REDMOND, Wash., April 9, 2002 — Has there ever been a better time to be a Visual Basic developer? Probably not, according to Zagat Survey. The New York City-based company, which provides business travelers and vacationers advice on restaurants and hotels in cities worldwide, needed a more efficient way to edit and manage the huge amount of data it gathers for its books and distributes to its content partners.
Zagat’s developers turned to Microsoft Visual Basic .NET to better tackle this mammoth task. “With Visual Basic .NET, our developers built the application we designed without any troublesome workarounds,” says Patrick O’Toole, the lead developer on the project. “The transition to Visual Basic .NET was smooth and our developers went home at night knowing their code was solid, the proof coming a month after when we re-used the components successfully in two other related applications.”
The introduction of Visual Basic .NET earlier this year ushered in a new era of application development. Microsoft created the new development tool to maintain the hallmark of the original Visual Basic — rapid application development — while also offering developers a host of new conveniences, including the ability to use object-oriented code in their applications. As a result, developers can more easily maintain applications and re-use components in different applications, says Christopher Flores, Visual Studio product manager.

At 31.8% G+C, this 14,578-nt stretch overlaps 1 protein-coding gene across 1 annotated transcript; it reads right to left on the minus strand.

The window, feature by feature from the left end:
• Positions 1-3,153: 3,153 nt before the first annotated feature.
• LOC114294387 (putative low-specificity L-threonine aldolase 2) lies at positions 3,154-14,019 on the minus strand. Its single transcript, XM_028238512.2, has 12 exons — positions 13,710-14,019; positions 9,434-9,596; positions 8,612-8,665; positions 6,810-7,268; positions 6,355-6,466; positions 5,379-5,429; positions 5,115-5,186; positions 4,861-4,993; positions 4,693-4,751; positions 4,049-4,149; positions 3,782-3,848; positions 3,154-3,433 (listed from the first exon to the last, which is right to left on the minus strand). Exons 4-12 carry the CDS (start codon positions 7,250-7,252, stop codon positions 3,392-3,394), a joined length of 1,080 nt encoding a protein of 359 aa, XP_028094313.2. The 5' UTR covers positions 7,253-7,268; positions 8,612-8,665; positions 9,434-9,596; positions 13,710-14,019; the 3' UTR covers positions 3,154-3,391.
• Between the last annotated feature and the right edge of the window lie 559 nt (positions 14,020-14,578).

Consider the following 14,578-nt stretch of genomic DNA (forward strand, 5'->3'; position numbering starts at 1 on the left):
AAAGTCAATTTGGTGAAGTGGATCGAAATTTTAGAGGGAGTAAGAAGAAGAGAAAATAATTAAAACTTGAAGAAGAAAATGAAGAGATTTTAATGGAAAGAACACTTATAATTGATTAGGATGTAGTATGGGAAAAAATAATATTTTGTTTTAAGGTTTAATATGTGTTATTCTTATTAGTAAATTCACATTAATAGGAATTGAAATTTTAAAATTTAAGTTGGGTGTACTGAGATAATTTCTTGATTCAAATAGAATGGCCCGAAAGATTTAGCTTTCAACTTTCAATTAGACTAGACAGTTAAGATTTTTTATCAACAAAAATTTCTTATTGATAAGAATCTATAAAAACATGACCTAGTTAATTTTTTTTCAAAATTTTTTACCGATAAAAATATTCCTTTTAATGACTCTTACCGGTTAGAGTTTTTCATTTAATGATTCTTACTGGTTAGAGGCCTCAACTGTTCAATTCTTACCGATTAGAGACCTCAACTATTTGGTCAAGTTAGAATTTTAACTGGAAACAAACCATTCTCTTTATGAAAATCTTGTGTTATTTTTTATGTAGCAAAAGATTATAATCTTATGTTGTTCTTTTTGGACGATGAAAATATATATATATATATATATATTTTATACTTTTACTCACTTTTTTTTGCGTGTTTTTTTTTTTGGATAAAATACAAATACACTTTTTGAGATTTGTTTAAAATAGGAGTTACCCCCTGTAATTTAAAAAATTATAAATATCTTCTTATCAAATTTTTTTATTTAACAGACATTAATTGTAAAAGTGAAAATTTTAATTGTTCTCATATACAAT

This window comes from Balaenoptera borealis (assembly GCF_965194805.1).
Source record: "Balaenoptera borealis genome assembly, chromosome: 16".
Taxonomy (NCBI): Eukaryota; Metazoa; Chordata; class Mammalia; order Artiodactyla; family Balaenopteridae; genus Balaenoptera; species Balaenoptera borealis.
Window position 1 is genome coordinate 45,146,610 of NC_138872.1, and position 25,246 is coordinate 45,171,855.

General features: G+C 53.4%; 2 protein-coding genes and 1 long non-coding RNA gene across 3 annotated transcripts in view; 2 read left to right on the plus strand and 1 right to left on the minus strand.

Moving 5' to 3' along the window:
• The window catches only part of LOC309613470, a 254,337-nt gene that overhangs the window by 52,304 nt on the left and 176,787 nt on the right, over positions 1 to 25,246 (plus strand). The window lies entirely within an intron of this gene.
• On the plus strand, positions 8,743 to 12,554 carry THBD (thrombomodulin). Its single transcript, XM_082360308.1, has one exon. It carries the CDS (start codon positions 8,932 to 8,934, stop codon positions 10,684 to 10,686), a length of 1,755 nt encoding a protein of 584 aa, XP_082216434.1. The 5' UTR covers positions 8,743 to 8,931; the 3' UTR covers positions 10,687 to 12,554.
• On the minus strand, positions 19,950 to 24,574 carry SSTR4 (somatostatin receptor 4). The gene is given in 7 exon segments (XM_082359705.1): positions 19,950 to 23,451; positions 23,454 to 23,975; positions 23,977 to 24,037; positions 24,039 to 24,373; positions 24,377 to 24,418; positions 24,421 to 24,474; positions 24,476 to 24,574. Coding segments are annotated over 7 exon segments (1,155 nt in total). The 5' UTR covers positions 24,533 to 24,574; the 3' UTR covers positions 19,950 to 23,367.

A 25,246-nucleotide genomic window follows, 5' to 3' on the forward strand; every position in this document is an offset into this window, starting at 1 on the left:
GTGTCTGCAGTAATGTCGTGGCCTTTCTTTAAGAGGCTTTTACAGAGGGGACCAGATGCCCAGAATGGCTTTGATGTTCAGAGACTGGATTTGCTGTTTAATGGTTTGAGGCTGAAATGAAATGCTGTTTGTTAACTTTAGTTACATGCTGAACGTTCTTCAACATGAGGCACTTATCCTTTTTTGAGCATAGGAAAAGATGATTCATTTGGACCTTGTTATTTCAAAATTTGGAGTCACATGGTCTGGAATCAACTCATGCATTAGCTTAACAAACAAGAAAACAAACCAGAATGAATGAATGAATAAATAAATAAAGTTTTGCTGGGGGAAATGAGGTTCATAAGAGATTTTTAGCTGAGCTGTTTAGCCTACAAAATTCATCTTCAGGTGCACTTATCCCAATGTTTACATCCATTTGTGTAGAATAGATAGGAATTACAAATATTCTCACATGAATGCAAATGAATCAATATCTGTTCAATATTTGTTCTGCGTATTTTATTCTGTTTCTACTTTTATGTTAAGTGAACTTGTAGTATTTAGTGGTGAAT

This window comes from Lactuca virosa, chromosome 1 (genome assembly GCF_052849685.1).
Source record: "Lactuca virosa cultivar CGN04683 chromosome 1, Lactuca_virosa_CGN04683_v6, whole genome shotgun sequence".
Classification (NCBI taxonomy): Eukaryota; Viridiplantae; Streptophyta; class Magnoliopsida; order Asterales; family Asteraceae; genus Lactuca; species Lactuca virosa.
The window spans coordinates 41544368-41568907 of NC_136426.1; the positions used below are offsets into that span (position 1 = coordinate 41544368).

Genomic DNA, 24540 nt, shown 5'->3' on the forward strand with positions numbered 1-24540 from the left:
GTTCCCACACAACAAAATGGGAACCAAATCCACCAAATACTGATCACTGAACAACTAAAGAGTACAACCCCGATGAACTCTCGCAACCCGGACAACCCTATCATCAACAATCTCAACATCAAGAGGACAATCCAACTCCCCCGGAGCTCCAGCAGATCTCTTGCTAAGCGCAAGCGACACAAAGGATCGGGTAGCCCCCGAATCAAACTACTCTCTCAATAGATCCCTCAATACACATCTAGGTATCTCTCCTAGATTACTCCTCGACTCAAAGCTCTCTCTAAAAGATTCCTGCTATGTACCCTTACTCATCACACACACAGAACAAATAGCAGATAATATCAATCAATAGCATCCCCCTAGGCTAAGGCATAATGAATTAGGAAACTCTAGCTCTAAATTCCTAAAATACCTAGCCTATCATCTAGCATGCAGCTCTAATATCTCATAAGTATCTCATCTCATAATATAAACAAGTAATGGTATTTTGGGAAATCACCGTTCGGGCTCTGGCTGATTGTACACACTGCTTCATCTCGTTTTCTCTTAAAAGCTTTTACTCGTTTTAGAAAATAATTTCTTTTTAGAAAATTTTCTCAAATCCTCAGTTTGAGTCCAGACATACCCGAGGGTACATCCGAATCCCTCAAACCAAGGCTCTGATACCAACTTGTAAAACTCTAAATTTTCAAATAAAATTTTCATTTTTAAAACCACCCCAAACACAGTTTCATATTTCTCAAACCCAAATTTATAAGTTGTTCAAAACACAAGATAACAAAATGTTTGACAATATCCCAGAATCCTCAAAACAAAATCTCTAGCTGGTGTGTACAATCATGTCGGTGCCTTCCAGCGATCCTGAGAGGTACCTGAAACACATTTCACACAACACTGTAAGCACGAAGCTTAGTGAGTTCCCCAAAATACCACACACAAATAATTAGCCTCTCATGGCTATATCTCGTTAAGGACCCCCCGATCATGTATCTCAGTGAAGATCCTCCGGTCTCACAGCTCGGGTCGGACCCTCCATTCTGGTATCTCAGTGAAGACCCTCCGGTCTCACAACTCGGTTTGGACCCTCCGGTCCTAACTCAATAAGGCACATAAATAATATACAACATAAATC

“This new version of Visual Basic maintains the spirit of old but adds powerful features and technologies to build today’s distributed applications,” Flores says. “It creates an environment where conscientious developers can easily create high-quality code and re-usable components. This translates to better ROI for companies because of lower costs for code re-writing and updates.”
Combining the Old with the New
Visual Basic .NET maintains the visual design environment that is familiar to millions of Visual Basic developers and that enables rapid development of applications. In addition, applications built with Visual Basic .NET benefit from the power of the underlying .NET framework libraries. Developers can create applications for Windows, Web, server, and XML Web services, and can take advantage of new technologies, such as threading, enhanced cryptography, remote debugging and visual inheritance. In addition, Visual Basic developers can now easily make their applications accessible by wireless, Internet-enabled devices.
“Developers have all the tools now to build Windows, Web, server, and fully distributed applications in the same development environment,” Flores says. “They can hone their skills in Visual Basic .NET with certainty that these skills will address most, if not all, of the application profiles they are likely to encounter.”
Similarly, companies know their investment in application development will address both current and future needs, client and server applications, and internal- or external-focused applications, Flores adds. For example, a company can build an internal application today with Visual Basic .NET and use XML Web services to expose it to customers and partners at a later date. “Visual Basic .NET is the optimal development environment for those companies that need agility to meet changing needs,” Flores says.
mhe.net ( www.mhe.net ) is another company that has made the switch to Visual Basic .NET, and is already noticing the benefits. The company builds secure online services such as its SecureCreditServer.net, an online component with access to credit bureau data.
“Before Visual Basic .NET, distributed-application development required highly-trained experts,” says Michael Hoenig, president of mhe.net. “But since our developers are adept in Visual Basic, they can produce XML Web services with almost trivial effort.”
mhe.net also discovered “a lot of power under the covers” of Visual Basic .NET, using the .NET framework’s extensive encryption library to improve its security model, Hoenig says.
Making the Flexible Switch to Visual Basic .NET